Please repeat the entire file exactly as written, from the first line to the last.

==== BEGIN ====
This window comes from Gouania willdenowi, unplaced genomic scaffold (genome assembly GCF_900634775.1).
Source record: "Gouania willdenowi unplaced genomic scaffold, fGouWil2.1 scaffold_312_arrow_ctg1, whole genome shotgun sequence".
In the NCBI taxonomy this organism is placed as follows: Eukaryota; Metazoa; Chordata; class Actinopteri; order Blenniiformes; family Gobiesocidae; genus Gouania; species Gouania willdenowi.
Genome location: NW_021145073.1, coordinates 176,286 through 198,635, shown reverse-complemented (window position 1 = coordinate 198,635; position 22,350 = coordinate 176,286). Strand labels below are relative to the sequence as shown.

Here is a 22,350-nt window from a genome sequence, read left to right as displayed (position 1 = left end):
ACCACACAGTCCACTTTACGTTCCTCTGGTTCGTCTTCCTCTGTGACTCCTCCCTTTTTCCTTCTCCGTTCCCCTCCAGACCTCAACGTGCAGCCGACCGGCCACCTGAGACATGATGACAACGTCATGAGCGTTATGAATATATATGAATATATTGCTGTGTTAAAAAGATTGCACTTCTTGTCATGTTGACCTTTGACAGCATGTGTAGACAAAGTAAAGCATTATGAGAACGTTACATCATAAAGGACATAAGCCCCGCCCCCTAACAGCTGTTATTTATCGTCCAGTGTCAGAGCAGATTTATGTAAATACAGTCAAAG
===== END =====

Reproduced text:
This window comes from Gouania willdenowi, unplaced genomic scaffold (genome assembly GCF_900634775.1).
Source record: "Gouania willdenowi unplaced genomic scaffold, fGouWil2.1 scaffold_312_arrow_ctg1, whole genome shotgun sequence".
In the NCBI taxonomy this organism is placed as follows: Eukaryota; Metazoa; Chordata; class Actinopteri; order Blenniiformes; family Gobiesocidae; genus Gouania; species Gouania willdenowi.
Genome location: NW_021145073.1, coordinates 176,286 through 198,635, shown reverse-complemented (window position 1 = coordinate 198,635; position 22,350 = coordinate 176,286). Strand labels below are relative to the sequence as shown.

Here is a 22,350-nt window from a genome sequence, read left to right as displayed (position 1 = left end):
ACCACACAGTCCACTTTACGTTCCTCTGGTTCGTCTTCCTCTGTGACTCCTCCCTTTTTCCTTCTCCGTTCCCCTCCAGACCTCAACGTGCAGCCGACCGGCCACCTGAGACATGATGACAACGTCATGAGCGTTATGAATATATATGAATATATTGCTGTGTTAAAAAGATTGCACTTCTTGTCATGTTGACCTTTGACAGCATGTGTAGACAAAGTAAAGCATTATGAGAACGTTACATCATAAAGGACATAAGCCCCGCCCCCTAACAGCTGTTATTTATCGTCCAGTGTCAGAGCAGATTTATGTAAATACAGTCAAAG